As July 2016 marks the ten year anniversary of the introduction of bowel cancer screening in the UK, Manchester resident, Jeff Tipton, is supporting a Public Health England campaign backed by Bowel Cancer UK, urging people to spread the word among their family, friends and colleagues to take part in screening.
Bowel cancer is the UK’s second biggest cancer killer yet it’s a disease which is often overlooked and diagnosed too late. Every year over 41,000 people (one every 15 minutes) are diagnosed with bowel cancer and 16,200 people die of the disease.
The ten year milestone is being marked with the launch of the latest edition of PHE’s Health Matters for health professionals, which focuses on improving the prevention and detection of bowel cancer.
The NHS Bowel Cancer Screening Programme (and its equivalent in each of the home nations) can detect bowel cancer at an early stage in people with no symptoms when it is easier to treat. Since its launch 10 years ago, it has been proven to save lives. If you’re registered with a GP and aged 60-74 (50-74 in Scotland), you will receive a test in the post every two years. You carry out the simple test at home in private and it comes with step by step instructions. The test looks for hidden blood in your poo, which could be an early sign of bowel cancer.
Jeff has taken part in bowel cancer screening three times, his first couple of tests proved negative but then in 2012, he received a reply stating that his test had proved ‘unclear’, meaning that there was a possibility of blood in his sample. After further tests, the final one proved positive for blood in the sample, after which Jeff was given an appointment for a colonoscopy.
Jeff said, “I underwent the procedure the following week when it was discovered that I had a number of polyps in my bowel which were removed there and then. I was told that I would be contacted within 24 hours with the results of tests on the polyps, which was done. I was informed that the tests had proved negative for cancer and that I would, as a consequence, be taken off the Bowel Screening Programme and, instead, recalled in three years for another colonoscopy.”
“Last November, this took place when some more small polyps were discovered and again removed with the same result and I will now be recalled again in 2018.”
“Since 2012 I have become a volunteer speaker for Bowel Cancer UK, giving talks on bowel cancer awareness and, as a result, become more aware of all the facts and statistics surrounding the disease. I have learned that polyps can turn cancerous although less than 10 per cent do.”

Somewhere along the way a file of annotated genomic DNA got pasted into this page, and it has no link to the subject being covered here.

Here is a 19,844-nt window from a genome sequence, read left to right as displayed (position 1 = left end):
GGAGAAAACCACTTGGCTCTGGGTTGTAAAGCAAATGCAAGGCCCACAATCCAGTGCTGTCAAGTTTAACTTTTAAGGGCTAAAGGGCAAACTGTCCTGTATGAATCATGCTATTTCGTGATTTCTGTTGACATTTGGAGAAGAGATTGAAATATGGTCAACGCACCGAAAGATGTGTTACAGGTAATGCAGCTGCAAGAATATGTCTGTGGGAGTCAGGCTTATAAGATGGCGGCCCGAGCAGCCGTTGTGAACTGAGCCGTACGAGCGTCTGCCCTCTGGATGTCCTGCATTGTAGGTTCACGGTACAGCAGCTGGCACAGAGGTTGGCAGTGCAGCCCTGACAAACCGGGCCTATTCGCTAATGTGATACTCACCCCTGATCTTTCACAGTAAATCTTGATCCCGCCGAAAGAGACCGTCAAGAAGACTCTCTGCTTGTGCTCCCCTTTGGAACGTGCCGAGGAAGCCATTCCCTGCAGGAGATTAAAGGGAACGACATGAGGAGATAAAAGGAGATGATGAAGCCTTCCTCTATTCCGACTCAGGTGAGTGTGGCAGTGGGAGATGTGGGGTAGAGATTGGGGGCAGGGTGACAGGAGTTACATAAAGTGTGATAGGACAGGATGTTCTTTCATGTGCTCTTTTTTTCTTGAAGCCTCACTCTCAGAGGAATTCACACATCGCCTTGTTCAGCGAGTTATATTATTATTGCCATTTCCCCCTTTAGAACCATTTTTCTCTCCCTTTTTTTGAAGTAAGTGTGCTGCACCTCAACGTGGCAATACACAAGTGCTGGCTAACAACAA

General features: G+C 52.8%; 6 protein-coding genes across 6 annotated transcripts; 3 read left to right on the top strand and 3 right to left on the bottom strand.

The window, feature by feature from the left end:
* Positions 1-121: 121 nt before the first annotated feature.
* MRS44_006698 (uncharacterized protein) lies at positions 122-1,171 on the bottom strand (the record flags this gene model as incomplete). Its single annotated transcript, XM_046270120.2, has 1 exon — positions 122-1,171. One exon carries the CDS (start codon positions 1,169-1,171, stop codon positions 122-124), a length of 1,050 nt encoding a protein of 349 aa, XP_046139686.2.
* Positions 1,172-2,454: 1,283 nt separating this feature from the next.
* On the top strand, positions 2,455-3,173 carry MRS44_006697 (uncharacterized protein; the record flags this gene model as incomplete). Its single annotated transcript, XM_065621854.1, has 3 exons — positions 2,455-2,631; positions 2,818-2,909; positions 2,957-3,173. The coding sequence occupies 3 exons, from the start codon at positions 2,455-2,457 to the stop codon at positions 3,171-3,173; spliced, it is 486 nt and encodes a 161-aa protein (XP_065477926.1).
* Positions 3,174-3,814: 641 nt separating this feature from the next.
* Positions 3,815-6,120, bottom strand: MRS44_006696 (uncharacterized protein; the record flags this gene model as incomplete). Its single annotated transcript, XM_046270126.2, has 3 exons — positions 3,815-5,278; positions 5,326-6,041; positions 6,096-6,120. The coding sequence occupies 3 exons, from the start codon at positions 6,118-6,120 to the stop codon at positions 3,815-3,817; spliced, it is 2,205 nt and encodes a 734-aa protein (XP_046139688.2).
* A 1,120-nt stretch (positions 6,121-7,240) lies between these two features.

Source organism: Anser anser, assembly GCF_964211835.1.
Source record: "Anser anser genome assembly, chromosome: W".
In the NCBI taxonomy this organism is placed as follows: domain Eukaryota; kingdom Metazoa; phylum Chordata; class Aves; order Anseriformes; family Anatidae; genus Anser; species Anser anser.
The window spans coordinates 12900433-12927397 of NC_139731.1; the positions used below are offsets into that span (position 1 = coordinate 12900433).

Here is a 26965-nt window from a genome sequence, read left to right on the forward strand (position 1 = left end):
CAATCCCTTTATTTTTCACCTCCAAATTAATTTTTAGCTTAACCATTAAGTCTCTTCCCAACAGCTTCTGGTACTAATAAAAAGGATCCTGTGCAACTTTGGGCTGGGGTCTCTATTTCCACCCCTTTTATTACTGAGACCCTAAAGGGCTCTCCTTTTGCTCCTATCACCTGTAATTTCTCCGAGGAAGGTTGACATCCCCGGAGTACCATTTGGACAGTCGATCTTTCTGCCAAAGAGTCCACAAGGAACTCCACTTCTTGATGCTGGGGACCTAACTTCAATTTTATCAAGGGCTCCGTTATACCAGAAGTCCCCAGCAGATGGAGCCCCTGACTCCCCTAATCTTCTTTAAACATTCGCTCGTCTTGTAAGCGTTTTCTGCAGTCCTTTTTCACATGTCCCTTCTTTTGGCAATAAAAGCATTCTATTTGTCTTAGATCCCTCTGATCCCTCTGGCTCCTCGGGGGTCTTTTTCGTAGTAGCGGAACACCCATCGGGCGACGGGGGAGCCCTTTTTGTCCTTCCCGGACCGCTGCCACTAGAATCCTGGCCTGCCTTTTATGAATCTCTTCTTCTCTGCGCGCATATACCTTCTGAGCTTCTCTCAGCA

“I don’t know if my polyps were in that 10 per cent of those that might develop into cancer but what I do know is that I shall be eternally grateful to the NHS Bowel Screening Programme for enabling me to do this simple test which, just possibly, may have saved my life.”
Deborah Alsina MBE, Chief Executive of Bowel Cancer UK, said, “Since bowel cancer screening was first introduced to the UK 10 years ago, it has had a huge impact on the outcome for patients as it is both preventing cancer from developing and detecting it earlier when easier to treat. I am regularly told by patients detected through screening how grateful they are that they took the test because, in their view, it has saved their life.”
Screening can have a huge impact on the outcome for patients, as it can detect bowel cancer at an early stage in people with no symptoms, when it is easier to treat. In fact, taking part in bowel cancer screening is the best way to get diagnosed early. Sometimes it can prevent bowel cancer from developing in the first place by picking up non-cancerous growths (polyps) which could become cancerous in the future. Through screening, over 25,000 cases of bowel cancer have been detected in England alone since 2006 and over 81,000 advanced adenomas, which potentially could have become cancerous.
Whilst bowel cancer screening does save lives, unfortunately in many areas of England the uptake falls well short of the 58 per cent average, in some cases it is as low as 33 per cent. By not taking part in screening, thousands of people are missing out on the chance to detect bowel cancer early when it is easier to treat.
Deborah Alsina continued, “It’s fantastic that the Government has announced the introduction of the simpler and more accurate, Faecal Immunochemical test (FIT) in England as this has been shown to improve uptake by up to 10 per cent and even double uptake in some groups of previous non-responders. This provides us with a very real opportunity to save more lives in the future and so we look forward to continuing working with the Government, Public Heath England and NHS England on its introduction.”
Until FIT is introduced into England in 2018, Bowel Cancer UK would urge everyone to complete the existing test if received through the post, to help save lives.
Visit Bowel Cancer UK’s website to find out more: bowelcanceruk.org.uk.